FlashBack Friday – Sottopassaggio

I love to travel. Sadly, I rarely have enough money to go where I’d like. This has never stopped me. Ah, the joys of academia. As long as you have a study plan, a topic to research or a paper to give, you can usually get the opportunity to travel abroad for very little money.

That was how I ended up in Italy.

It was 1995 (I think, maybe ’94) and I got accepted to study Dante at the University of Padova (or Padua in English). I could not have been more excited. Ok, scared shitless but incredibly excited. I had never traveled out of the country before and I’d certainly never picked up to move to a foreign place to live with people I had never met and with whom I foresaw many communication difficulties. I may be able to speak Italian (like a 5th grader at best) but at that time I was far less confident about my abilities. Although having said this I did spend many a night playing Risk (or Risiko as it’s called over there) after hours in the bar with the owner and his buddies.

There are MANY many stories I could tell about my time in Italy, and I’m sure I’ll get around to some of them, but today I want to focus on the time I went traveling with a friend from one of my classes.

His name was Talli and I’ll never forget him. He had this really wild hair that probably should have been an afro, but it was so long and he wore a rubber band around it so that it actually stood straight up off the top of his head. Wherever we went people stared and pointed at Talli and mumbled, “ananas” under their breath . They were calling him Pineapple Head. Fitting really. That’s exactly what he looked like and I loved him for it. I absolutely ate this up since most of the time people pointed at me instead.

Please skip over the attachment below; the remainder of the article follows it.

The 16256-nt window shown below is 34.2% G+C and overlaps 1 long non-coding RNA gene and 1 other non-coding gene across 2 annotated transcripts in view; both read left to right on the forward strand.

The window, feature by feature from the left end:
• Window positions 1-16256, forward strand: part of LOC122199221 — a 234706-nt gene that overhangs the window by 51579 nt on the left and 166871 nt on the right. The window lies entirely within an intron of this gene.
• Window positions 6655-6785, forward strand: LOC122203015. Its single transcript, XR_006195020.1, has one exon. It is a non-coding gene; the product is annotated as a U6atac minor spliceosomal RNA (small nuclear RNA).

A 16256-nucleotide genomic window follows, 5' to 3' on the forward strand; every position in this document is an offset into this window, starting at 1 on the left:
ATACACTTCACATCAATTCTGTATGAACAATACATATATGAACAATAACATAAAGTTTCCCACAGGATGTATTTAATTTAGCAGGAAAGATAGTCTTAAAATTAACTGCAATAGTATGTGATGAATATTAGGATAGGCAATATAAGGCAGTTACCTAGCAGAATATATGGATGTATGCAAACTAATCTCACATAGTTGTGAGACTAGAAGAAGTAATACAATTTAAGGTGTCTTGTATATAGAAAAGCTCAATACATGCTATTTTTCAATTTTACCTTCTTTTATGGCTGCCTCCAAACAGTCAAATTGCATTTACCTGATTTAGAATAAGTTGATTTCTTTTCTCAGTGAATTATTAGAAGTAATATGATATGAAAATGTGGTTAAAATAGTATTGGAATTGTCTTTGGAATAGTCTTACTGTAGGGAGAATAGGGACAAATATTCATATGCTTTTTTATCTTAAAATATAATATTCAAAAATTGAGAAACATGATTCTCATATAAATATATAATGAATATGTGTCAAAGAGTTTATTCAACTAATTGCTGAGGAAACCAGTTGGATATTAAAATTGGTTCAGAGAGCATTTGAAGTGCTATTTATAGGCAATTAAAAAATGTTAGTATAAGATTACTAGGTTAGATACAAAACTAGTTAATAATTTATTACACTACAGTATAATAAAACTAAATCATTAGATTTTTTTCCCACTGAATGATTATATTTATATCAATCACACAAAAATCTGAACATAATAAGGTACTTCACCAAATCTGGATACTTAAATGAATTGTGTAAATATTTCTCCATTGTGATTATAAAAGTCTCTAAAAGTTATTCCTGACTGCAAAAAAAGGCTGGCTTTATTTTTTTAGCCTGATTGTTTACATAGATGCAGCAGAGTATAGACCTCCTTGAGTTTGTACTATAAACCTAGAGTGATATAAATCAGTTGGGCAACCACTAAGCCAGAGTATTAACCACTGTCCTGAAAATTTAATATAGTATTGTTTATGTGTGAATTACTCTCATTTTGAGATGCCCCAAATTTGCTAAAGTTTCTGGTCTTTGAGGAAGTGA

This story takes place in August of 1995 (I think) when Talli and I had finished our summer courses and handed in our final papers. We decided to pack some rucksacks and get open train tickets. We’d been hopping trains both legally and secretively (getting home from Venice late at night with no money is NOT easy to do) for months, but we thought that an open rail pass (not a EuroRail pass, this one was exclusively for Italian trains) would make things much easier.

We left Padova with stuffed backpacks and plans to stay nowhere but hostels. I’ll be honest I don’t remember exactly where we went first. It was over 10 years ago and the plan for the whole trip was to not plan a thing. The big “plan” was to get to the train station, pick a cardinal direction and look at the schedule to see which train was heading in the right direction at the right time. We chose to head south.

One night we when we were having dinner in a small mom and pop restaurant (ristorante di mamma e babo? I’m totally making that up.) we decided to jump a train and head to Sicily. The only train we could take would get us most of the way there but we would have to switch trains in the middle of the night. No problem.

Or so we thought, but that was before much indulgence of the house wine.

By the time Talli and I boarded the train heading south we were both soused. Needless to say we kept drinking.

I have to admit the trip was a blast. We were laughing the whole way down, that is until we passed out.

We were jolted back to consciousness somewhere around 5 am by the entrance of the conductor. His sole purpose was to kick us off the train since it was turning east toward Puglia. Talli and I hastily gathered our belongings (sadly, I left something very important and personal behind, but that’s a story for another time) and jumped from the train groggily looking around us for some indication of where we were. I looked up and saw a sign:

I turned to Talli and said, “Sottopassaggio. Where is Sottopassaggio?” Talli turned and scanned the rail schedule on the wall behind us while I searched the station for a sign of the possibility of espresso. We needed a train that would cross to Messina but Talli couldn’t find Sottopassaggio anywhere on the schedule.

“It’s not here. I can’t find it anywhere? How the hell are we going to find out which train to get on if I can’t find where we even are.” We stood staring at each other in silence for a moment…

and then started laughing. See, for any of you who don’t already know, a sottopassaggio is an underpass. The sign we had spotted on our way out of the train was just pointing us to the other side of the track and out the door.